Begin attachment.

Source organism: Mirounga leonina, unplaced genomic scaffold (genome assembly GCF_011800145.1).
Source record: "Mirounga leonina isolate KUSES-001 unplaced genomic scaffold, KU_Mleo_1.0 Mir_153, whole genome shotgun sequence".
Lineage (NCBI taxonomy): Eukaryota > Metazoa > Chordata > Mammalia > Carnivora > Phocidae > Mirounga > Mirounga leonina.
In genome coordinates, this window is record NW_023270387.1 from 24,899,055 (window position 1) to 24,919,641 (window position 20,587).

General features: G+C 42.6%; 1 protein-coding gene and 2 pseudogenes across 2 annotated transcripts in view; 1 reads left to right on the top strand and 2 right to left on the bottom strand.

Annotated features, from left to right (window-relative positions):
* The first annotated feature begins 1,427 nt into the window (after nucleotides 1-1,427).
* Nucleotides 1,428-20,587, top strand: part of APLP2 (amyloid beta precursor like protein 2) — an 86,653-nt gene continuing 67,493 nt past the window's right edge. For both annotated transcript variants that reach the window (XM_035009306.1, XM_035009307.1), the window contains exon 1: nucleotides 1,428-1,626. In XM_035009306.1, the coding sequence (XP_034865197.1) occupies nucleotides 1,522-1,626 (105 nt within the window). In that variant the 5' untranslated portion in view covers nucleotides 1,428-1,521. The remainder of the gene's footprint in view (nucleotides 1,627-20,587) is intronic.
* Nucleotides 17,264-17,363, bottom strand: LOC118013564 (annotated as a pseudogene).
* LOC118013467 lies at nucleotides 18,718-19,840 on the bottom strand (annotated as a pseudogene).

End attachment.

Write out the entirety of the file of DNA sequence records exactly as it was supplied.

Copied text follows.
Source organism: Mirounga leonina, unplaced genomic scaffold (genome assembly GCF_011800145.1).
Source record: "Mirounga leonina isolate KUSES-001 unplaced genomic scaffold, KU_Mleo_1.0 Mir_153, whole genome shotgun sequence".
Lineage (NCBI taxonomy): Eukaryota > Metazoa > Chordata > Mammalia > Carnivora > Phocidae > Mirounga > Mirounga leonina.
In genome coordinates, this window is record NW_023270387.1 from 24,899,055 (window position 1) to 24,919,641 (window position 20,587).

General features: G+C 42.6%; 1 protein-coding gene and 2 pseudogenes across 2 annotated transcripts in view; 1 reads left to right on the top strand and 2 right to left on the bottom strand.

Annotated features, from left to right (window-relative positions):
* The first annotated feature begins 1,427 nt into the window (after nucleotides 1-1,427).
* Nucleotides 1,428-20,587, top strand: part of APLP2 (amyloid beta precursor like protein 2) — an 86,653-nt gene continuing 67,493 nt past the window's right edge. For both annotated transcript variants that reach the window (XM_035009306.1, XM_035009307.1), the window contains exon 1: nucleotides 1,428-1,626. In XM_035009306.1, the coding sequence (XP_034865197.1) occupies nucleotides 1,522-1,626 (105 nt within the window). In that variant the 5' untranslated portion in view covers nucleotides 1,428-1,521. The remainder of the gene's footprint in view (nucleotides 1,627-20,587) is intronic.
* Nucleotides 17,264-17,363, bottom strand: LOC118013564 (annotated as a pseudogene).
* LOC118013467 lies at nucleotides 18,718-19,840 on the bottom strand (annotated as a pseudogene).